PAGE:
7f:7b:22:34:7d:db:c0:c2:d5:92:ce:81:4c:bf:5d:  
   fc:cc:14:14:37:f1:4e:0b:39:90:f8:80:61:e5:f0:  
   ba:e5:f0:1e:3f:a7:0d:b0:e9:60:5e:7c:fd:57:5e:  
   9c:81:ef:ee:c5:29:c3:3f:d9:03:7a:20:fd:8a:cd:  
   51:3a:c9:63:77:68:31:3e:63:f9:83:8a:e3:51:1c:  
   dd:0a:9a:2b:51:6f:21:48:c8:d4:75:a3:60:a0:63:  
   59:44:97:39:ee:cd:25:1a:bb:42:b0:14:57:3e:43:  
   9f:2f:a4:57:35:57:b2:56:99:ff:c1:1e:63:1c:e8:  
   ee:97:5a:86:e7:e2:72:bc:f5:f7:6a:93:45:03:48:  
   fe:3f  

Ok so an RSA public key is generally made up of two components of the RSA encryption process, the modulus (n) and the exponent (e). The modulus is a product of two secret prime numbers called p and q and is a super long integer represented correctly above. The exponent is a number that is used to exponentiate the plaintext in order to arrive at the ciphertext.

In RSA it is generally safe to use exponents that are moderately large, like around 65537 which is considered a “safe” size. Too small and too large exponents weaken the security of the cryptosystem and can be taken advantage of.

In this case the exponent is WAY too large and this can be taken advantage of using what is called a Wiener’s attack, named after the cryptologist who wrote about it.

Using this attack we can take the values of e and n and solve for the private exponent, d.

These are the two equations that make this meaningful.

Textbook RSA Encryption can be simply stated:

C = Me mod n

Decryption can be simplified to this:

M = Cd mod n

So since we have c (ciphertext), n (modulus) and a way to calculate d, we could simply calculate our plaintext, m if we’re lucky.

Fortunately there’s a Python implementation for this attack on the internet already. You’ll want to Git clone into this repository, and then in there I’ve modified their sample program to do our bidding:

 #!/usr/bin/python  
 import ContinuedFractions, Arithmetic  
 import time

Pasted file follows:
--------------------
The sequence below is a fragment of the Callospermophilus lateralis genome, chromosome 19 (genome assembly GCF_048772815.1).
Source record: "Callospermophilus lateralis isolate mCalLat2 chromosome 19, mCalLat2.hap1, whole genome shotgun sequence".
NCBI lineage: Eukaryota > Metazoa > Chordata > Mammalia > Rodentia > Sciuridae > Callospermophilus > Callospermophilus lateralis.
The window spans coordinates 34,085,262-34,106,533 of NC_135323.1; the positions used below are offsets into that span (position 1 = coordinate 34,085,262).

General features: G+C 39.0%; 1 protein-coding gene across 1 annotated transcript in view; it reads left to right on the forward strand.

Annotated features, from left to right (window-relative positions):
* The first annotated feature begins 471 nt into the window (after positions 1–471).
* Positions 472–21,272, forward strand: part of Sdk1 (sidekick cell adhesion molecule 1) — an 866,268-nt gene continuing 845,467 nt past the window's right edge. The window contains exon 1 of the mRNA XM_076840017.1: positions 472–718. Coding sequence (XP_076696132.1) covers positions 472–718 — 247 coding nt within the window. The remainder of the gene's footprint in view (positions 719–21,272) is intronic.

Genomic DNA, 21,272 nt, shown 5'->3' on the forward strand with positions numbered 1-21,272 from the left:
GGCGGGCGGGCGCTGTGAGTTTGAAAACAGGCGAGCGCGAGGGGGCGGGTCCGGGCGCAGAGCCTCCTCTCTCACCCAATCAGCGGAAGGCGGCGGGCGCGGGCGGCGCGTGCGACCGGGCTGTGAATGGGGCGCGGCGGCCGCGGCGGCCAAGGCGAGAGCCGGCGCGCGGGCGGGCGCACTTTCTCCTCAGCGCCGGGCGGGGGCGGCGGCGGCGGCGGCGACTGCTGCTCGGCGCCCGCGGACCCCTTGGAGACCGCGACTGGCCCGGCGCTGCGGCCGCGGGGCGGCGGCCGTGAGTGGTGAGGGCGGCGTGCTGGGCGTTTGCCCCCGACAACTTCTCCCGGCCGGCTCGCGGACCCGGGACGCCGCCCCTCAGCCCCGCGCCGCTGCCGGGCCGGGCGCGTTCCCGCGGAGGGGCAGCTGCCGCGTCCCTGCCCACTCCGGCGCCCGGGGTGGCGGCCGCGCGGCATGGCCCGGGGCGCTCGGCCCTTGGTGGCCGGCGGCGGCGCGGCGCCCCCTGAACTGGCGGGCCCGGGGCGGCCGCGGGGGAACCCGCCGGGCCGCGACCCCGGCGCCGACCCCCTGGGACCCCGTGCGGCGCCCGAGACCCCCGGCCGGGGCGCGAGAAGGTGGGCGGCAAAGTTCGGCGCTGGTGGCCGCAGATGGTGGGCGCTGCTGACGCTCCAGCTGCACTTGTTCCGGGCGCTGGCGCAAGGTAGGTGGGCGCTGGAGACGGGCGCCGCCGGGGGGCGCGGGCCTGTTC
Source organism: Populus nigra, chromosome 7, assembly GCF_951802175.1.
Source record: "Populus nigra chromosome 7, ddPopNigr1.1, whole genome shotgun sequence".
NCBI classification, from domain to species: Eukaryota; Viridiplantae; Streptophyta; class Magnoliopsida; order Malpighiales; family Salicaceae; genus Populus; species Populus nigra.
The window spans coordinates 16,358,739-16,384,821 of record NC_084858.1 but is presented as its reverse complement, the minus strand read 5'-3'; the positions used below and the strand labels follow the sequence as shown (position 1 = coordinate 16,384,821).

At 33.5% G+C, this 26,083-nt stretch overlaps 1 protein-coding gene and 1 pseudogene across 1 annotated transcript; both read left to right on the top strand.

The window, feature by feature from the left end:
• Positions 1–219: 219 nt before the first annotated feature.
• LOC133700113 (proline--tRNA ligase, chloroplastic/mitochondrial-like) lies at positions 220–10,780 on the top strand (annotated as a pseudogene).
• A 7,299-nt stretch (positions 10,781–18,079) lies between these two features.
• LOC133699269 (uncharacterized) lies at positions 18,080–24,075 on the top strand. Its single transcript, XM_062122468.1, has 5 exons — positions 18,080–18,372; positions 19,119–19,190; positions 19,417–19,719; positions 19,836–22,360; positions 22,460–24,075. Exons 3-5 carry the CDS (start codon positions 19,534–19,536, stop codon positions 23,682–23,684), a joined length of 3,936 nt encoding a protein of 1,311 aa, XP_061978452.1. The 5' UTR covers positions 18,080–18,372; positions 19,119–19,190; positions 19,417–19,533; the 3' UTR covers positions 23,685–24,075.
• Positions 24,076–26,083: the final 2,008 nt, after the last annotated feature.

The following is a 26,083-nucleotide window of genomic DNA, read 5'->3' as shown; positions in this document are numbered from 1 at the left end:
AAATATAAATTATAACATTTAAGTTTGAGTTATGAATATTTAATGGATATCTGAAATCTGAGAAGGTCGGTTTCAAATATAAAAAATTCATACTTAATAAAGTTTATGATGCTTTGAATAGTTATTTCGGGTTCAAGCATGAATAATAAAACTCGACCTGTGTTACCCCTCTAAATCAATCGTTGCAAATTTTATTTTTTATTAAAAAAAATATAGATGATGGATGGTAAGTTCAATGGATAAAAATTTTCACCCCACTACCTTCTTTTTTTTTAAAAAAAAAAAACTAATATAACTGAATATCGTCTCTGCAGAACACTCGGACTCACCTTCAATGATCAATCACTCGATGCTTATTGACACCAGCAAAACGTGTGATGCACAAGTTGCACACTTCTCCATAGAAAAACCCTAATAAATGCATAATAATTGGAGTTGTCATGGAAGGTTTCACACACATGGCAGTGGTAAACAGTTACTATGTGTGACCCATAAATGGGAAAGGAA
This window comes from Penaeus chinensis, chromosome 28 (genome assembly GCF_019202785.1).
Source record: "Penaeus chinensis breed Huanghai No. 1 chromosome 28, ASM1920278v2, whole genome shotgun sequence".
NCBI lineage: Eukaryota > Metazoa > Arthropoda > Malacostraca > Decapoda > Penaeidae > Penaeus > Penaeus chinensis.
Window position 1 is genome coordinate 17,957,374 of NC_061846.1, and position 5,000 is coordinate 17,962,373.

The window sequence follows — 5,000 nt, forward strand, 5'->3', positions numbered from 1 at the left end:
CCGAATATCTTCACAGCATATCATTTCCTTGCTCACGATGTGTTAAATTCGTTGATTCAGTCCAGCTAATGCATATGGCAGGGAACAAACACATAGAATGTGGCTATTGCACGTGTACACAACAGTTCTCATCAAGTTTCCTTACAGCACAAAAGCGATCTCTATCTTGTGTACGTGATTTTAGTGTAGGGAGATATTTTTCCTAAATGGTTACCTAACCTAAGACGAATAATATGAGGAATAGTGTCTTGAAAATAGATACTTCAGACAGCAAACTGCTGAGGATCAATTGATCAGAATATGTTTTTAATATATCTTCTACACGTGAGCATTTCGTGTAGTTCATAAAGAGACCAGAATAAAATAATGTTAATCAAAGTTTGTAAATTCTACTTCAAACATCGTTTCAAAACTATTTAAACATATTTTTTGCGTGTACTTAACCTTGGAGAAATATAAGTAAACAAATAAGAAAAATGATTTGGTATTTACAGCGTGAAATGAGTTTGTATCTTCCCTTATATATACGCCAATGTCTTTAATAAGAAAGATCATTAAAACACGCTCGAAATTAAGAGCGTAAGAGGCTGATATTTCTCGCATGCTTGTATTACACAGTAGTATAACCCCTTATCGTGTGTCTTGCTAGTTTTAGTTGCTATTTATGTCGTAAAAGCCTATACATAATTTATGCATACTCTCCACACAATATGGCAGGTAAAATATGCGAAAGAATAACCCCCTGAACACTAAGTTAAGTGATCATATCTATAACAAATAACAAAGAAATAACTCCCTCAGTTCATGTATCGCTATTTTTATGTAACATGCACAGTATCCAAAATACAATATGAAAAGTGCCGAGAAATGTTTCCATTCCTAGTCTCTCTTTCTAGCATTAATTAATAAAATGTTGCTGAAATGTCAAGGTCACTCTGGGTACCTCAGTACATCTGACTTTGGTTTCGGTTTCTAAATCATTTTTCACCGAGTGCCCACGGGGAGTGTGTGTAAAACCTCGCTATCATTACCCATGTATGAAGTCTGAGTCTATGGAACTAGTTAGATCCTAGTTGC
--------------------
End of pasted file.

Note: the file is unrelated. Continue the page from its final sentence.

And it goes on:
import sys  
 import base64  
 import binascii  
 import gmpy  
 import sympy  
 import math  
 import fractions  
 import struct  
 sys.setrecursionlimit(100000)  
 # modulus from the RSA public key  
 n=0x367198D6B5614E95813ADD8F22A4717BC72BE1EABD933D1B86944FDB75B8ED230BE62D7D1B69D222095C128C86F82012ECB116191FD9D018A6D02F84DB27BC51A21307DC86F4BF771C691C143E5ABE549B5BD2D6EB1A21FD6270E7E1B48FE0611FBB2E1B0B3524E6F4DE8B4E4A345DA44A13DE825B72608DB6C7C4A40B78266E6C87BBFDEF6B48381D49C4507A58BCD47B76D64B45908B158BD7EBC4DACB0B1CFD6C2C19574F40EB2EFD0E9E10DC7005CAD39BCAF52B9EAC3873368D69031C5E724684A44F068EFD1D3DC096D9B5D6411E58BDEE43E46B99A0D0494B9DB28195AF901AFF130D4A6E203DAD08DA57FA7E40262A5BADB2A323EDA28B44696AB305D  
 # exponent from the RSA public key  
 e=0xF3959D978E02EB9F06DEF3F335D8F8AFD7609951DDAC60B714B6C22AF0FA912F210B34206BD24A9601C78DF4A0275F107FD3AB552D95057EB934E71BDDCD7045C24B18587B8C8FCF5ADD4C5D83F0C77C94DC9C50CBE438E2B67BAFD31633B6AAF1781D90C3AD6F03D037B3321801B23546D483E67E26067F7B22347DDBC0C2D592CE814CBF5DFCCC141437F14E0B3990F88061E5F0BAE5F01E3FA70DB0E9605E7CFD575E9C81EFEEC529C33FD9037A20FD8ACD513AC9637768313E63F9838AE3511CDD0A9A2B516F2148C8D475A360A06359449739EECD251ABB42B014573E439F2FA4573557B25699FFC11E631CE8EE975A86E7E272BCF5F76A93450348FE3F  
 def hack_RSA(e,n):  
   print "Performing Wiener's attack. Don't Laugh..."  
   time.sleep(1)  
   frac = ContinuedFractions.rational_to_contfrac(e, n)  
   convergents = ContinuedFractions.convergents_from_contfrac(frac)  
   for (k,d) in convergents:  
     #check if d is actually the key  
     if k!=0 and (e*d-1)%k == 0:  
       phi = (e*d-1)//k  
       s = n - phi + 1  
       # check if the equation x^2 - s*x + n = 0  
       # has integer roots  
       discr = s*s - 4*n  
       if(discr>=0):